The viral nature of the internet can be a wonderful thing.  Messages about your company can spread far and wide, resulting in new consultants and higher sales.  But that viral effect can be a double-edged sword.  Because if someone has a bad experience with your company, or one of its consultants, that can have a devastating effect on your company’s reputation, and its ability to recruit.

We saw this very thing happen to United Airlines when they broke a musician’s $3,500 Taylor guitar, and then refused to pay for it.  Google “United Breaks Guitars” and you’ll see a remarkable string of posts that have preserved this rocky patch in United’s history forever.  If United had had a strategy in place to deal with such situations before they became viral sensations, they would have been much better off (and you can bet they do now!)

This past year we saw a member of our own industry, Arbonne International, manage this quite well.  When the company went through a debt restructuring, it could have been very easy for negative information to fly, causing many of its distributors to flock to other companies.  But the company took a pro-active approach, creating a company blog as part of a larger communication strategy that kept distributors informed, and helped the company weather the storm.  Now this is but a far-distant memory that the company has been able to put behind them.

Does your direct sales company have a plan for when disaster strikes?  We all know that the information that the salesforce sees and consumes is essential when it comes to managing crisis.  What should you have in place ahead of time to be prepared?  Here are some tips:

  • Create an escalation procedures document. Make a list of “worst that could happen” scenarios, and who is authorized to make a public statement.  This will save you hours of meetings trying to decide who should take care of the situation, while it spirals out of control, and makes it very easy for the person who spots the issue to quickly route it to the correct person, no matter what the hour.
  • Create a “24 hour statement” for each issue you identify. This is a standard response that can be made in response to each of the scenarios you identified, so the company looks responsive while you’re crafting a more specific company response.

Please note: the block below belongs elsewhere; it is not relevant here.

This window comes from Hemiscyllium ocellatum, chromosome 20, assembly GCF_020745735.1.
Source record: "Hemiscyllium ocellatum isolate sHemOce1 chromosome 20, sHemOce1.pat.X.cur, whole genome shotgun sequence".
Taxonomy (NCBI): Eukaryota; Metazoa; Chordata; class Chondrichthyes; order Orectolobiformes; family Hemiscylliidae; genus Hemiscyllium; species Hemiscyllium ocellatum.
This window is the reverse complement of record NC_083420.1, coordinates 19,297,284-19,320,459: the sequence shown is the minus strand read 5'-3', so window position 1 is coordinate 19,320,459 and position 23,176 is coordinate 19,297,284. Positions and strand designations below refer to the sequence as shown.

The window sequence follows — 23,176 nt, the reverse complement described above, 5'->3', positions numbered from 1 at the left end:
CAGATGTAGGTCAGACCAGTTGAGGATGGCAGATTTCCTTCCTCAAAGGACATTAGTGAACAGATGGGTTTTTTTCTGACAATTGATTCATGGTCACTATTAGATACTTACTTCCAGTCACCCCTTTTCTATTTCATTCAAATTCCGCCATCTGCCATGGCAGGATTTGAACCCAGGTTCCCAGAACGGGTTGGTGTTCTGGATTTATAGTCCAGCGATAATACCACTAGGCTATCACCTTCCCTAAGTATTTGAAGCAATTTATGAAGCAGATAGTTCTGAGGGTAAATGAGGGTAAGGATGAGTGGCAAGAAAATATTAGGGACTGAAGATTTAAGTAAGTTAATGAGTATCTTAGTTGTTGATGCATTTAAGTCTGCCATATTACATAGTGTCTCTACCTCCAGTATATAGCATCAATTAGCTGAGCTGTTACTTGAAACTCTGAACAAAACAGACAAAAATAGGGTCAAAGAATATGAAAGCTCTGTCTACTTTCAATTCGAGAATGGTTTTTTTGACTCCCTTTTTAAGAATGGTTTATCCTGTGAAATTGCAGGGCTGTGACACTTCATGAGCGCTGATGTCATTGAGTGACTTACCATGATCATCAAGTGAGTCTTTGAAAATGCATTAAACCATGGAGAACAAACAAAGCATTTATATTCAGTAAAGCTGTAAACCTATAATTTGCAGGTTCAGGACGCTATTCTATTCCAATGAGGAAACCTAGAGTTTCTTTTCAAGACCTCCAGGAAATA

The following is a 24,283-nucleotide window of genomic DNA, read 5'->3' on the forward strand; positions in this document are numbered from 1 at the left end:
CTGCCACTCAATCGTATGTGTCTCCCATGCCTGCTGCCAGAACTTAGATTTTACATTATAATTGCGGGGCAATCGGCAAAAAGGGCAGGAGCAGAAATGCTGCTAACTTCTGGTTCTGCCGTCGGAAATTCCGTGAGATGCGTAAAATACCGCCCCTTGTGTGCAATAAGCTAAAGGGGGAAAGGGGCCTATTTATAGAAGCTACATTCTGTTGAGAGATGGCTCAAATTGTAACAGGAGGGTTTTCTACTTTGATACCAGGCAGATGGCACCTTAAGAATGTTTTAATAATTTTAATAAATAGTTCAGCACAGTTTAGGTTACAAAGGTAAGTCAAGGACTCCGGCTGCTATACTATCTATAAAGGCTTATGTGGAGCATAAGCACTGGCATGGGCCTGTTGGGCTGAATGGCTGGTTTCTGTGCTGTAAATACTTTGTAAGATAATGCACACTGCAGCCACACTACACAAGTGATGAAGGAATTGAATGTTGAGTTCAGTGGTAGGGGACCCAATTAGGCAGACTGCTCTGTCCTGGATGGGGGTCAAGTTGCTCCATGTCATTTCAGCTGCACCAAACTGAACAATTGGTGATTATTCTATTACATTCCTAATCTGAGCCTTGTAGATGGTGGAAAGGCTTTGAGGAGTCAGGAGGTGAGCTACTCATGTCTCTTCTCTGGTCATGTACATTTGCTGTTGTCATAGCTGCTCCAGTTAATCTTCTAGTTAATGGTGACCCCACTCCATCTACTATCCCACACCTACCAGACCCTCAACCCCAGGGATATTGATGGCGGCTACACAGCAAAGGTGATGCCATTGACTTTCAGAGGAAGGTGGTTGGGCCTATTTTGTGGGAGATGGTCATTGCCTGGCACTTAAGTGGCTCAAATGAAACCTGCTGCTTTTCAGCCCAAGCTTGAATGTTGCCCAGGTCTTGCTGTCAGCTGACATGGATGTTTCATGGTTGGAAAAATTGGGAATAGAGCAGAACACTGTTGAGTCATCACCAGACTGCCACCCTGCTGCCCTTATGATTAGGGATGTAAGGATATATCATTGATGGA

• Have “community ambassadors” within your corporate structure. These are folks who work with influencers in the online communities most important to you.  When a crisis arises, chances are these influencers will reach out to the person they know and trust in your organization, for your side of the story.  This means these influencers are a lot more likely to provide a balanced view of the situation.
  • Create a culture that admits when you’re wrong. Transparency and authenticity are DEMANDED in social media communities, particularly when things go wrong.  Be sure the employees in your organization are able to admit it when you’re wrong, and empowered to fix it.
  • Have a place for your official corporate response. This is typically a corporate blog.  If the issue is big enough and mainstream media picks it up, they’ll have a place they can go that provides the official corporate response.

By planning before crisis hits, you can more effectively manage online crises before they go viral.  And if you handle them well, you might even get some positive feedback from the online community.  It all starts with a plan!

image credit: Jim Linwood

Jennifer Fong

Jennifer Fong helps direct sales companies leverage the power of social media marketing to increase sales and recruiting, and manage online brand perception.  She provides strategic planning consulting to companies, as well as conference speaking and training. To learn more about how Jennifer can help your company, visit http://luceandassociates.com/Jennifer-Fong.html.  You can also check out her direct sales and social media blog at http://www.jenfongspeaks.com, and her Facebook Page at http://facebook.com/jenfongspeaks.

image credit: jurvetson